After a childhood in poverty, James Macrae became a wealthy man in India, in part as the Governor of the Presidency of Madras (1725-30). He returned home to Ayrshire in 1736, purchased Monkton House and estate and renamed it ‘Orangefield’, reflecting his admiration for William of Orange (William II of Scotland). Macrae used his wealth to establish his position in Scottish society. Sometimes this was accomplished through a grand gesture (in 1735 he gave Glasgow an equestrian statue of King William that now stands in Cathedral Square), but much of his expenditure went on the expansion and modernisation of Orangefield. This may have included erecting our windmill on the ridge above the estate, although the mill has been assigned to the 17th century, or the early 18th century by some architectural historians.

The prominent, if not exposed, location would have provided strong, steady winds for the sails of our windmill – so in part this is a very functional position. But we need to recognise that the location also stood next to the road falling down to Monkton from Kilmarnock that in the 18th century weaved its way down this ridge. This same location also overlooked both Orangefield House and the village of Monkton. So for Macrae this investment might also have been an important social statement about change, progress and his wealth. It is no coincidence that Roy’s Military Survey of Scotland (1752-55) which depicts the windmill also names the ridge ‘Crorehill’ – Crore being a borrow word from Urdu used to denote 10 million in currency. This was a self-made man, returned from extracting wealth in the emergent Empire, who sought to change the landscape around him, even to the point of renaming elements within it.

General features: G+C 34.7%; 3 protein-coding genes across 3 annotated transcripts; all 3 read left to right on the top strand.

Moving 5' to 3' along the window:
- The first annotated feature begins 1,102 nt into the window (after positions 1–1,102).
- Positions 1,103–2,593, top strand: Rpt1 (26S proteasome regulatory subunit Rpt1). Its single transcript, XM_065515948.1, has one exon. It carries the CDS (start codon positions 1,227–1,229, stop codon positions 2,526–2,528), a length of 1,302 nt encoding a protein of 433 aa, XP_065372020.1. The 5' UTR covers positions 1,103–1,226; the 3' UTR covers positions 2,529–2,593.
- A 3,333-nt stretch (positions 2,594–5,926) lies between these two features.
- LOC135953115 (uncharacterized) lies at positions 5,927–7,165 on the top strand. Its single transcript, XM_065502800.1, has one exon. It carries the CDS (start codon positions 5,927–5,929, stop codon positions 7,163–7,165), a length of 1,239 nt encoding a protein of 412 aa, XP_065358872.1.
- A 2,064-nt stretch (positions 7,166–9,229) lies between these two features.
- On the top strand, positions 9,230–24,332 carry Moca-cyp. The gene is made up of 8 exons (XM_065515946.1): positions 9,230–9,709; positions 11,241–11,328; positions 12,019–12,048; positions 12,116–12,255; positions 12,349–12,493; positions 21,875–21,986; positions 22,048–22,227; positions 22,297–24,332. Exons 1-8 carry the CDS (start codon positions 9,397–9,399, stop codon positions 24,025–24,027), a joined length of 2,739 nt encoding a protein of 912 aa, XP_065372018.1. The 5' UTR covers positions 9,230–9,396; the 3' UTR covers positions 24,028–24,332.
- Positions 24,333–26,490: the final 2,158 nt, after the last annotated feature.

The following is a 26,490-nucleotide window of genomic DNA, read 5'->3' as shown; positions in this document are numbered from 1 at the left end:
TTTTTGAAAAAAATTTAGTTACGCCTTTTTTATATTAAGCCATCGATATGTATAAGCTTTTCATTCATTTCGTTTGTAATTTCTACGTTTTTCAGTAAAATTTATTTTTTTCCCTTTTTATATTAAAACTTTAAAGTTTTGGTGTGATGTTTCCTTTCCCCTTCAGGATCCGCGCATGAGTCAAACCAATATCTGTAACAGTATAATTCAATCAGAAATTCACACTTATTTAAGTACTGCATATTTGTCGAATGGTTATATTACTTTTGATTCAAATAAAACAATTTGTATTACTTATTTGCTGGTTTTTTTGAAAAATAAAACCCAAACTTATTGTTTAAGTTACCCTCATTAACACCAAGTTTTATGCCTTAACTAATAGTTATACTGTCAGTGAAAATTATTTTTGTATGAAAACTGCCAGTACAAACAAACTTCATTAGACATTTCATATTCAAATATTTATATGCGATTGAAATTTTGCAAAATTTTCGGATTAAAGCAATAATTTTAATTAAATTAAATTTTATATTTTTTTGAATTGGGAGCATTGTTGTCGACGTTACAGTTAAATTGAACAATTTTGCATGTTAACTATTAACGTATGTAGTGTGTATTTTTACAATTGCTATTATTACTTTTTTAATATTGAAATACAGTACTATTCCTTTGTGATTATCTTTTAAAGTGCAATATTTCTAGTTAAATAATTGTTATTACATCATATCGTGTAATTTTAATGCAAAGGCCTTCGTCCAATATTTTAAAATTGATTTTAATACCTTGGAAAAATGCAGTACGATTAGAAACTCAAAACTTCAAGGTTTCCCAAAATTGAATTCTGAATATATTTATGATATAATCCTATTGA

Many of the changes made by Macrae have not endured, the process of transformation he envisaged being cut short by his death in 1746. By 1795 his fortune - passed down two generations to James Dalrymple - had been wholly spent, if not frittered away. We know that the windmill was still in use in 1775 as Armstrong depicts it on the New Map of Ayrshire, but by the mid 19th century, it was no longer being used for this purpose. The floors and machinery had been removed, the caphouse and sails taken down and a conical roof added in their place. Rows of nesting-boxes were fitted into the tower and an internal revolving potence (ladder) added which allowed access to the upper levels. Our agricultural power house had become been repurposed into a doocot, a secure a home for pigeons and doves that were kept by landowners as a source of eggs, flesh and dung.

By the 19th century many doocots had also taken on a role as an ornamental feature within a landscape – and this became, in time, the dominant role of our windmill. The fittings of the doocot are long gone, but the tower and its hidden vaulted basement remain, standing proudly on the ridge overlooking the Ayrshire coast and inadvertently connecting this corner of Ayrshire with the wealth brought away from distant Madras.

Further Reading

Close, R, 1992 Ayrshire and Arran: An Illustrated Architectural Guide (Edinburgh)
Donnachie, I L and Stewart, N K, 1967 ‘Scottish Windmills: An Outline and Inventory’ Proc. Soc. Antiq. Scot. 98, pp. 276-399
Douglas, G, Oglethorpe, M and Hume, J R 1984 Scottish windmills: a survey. (Glasgow)
Thomas Rees - Consultant Archaeologist, Rathmell Archaeology Ltd